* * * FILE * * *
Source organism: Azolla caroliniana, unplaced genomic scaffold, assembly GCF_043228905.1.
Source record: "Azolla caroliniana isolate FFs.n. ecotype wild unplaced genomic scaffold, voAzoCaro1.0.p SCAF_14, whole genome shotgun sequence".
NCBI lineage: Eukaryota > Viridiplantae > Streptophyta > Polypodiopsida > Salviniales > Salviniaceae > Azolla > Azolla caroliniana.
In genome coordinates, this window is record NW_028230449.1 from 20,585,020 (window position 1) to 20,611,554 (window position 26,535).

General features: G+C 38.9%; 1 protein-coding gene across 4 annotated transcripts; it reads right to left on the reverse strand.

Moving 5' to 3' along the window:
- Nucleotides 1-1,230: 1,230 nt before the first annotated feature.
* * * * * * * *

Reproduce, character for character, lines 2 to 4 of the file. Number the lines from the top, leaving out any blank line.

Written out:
Source record: "Azolla caroliniana isolate FFs.n. ecotype wild unplaced genomic scaffold, voAzoCaro1.0.p SCAF_14, whole genome shotgun sequence".
NCBI lineage: Eukaryota > Viridiplantae > Streptophyta > Polypodiopsida > Salviniales > Salviniaceae > Azolla > Azolla caroliniana.
In genome coordinates, this window is record NW_028230449.1 from 20,585,020 (window position 1) to 20,611,554 (window position 26,535).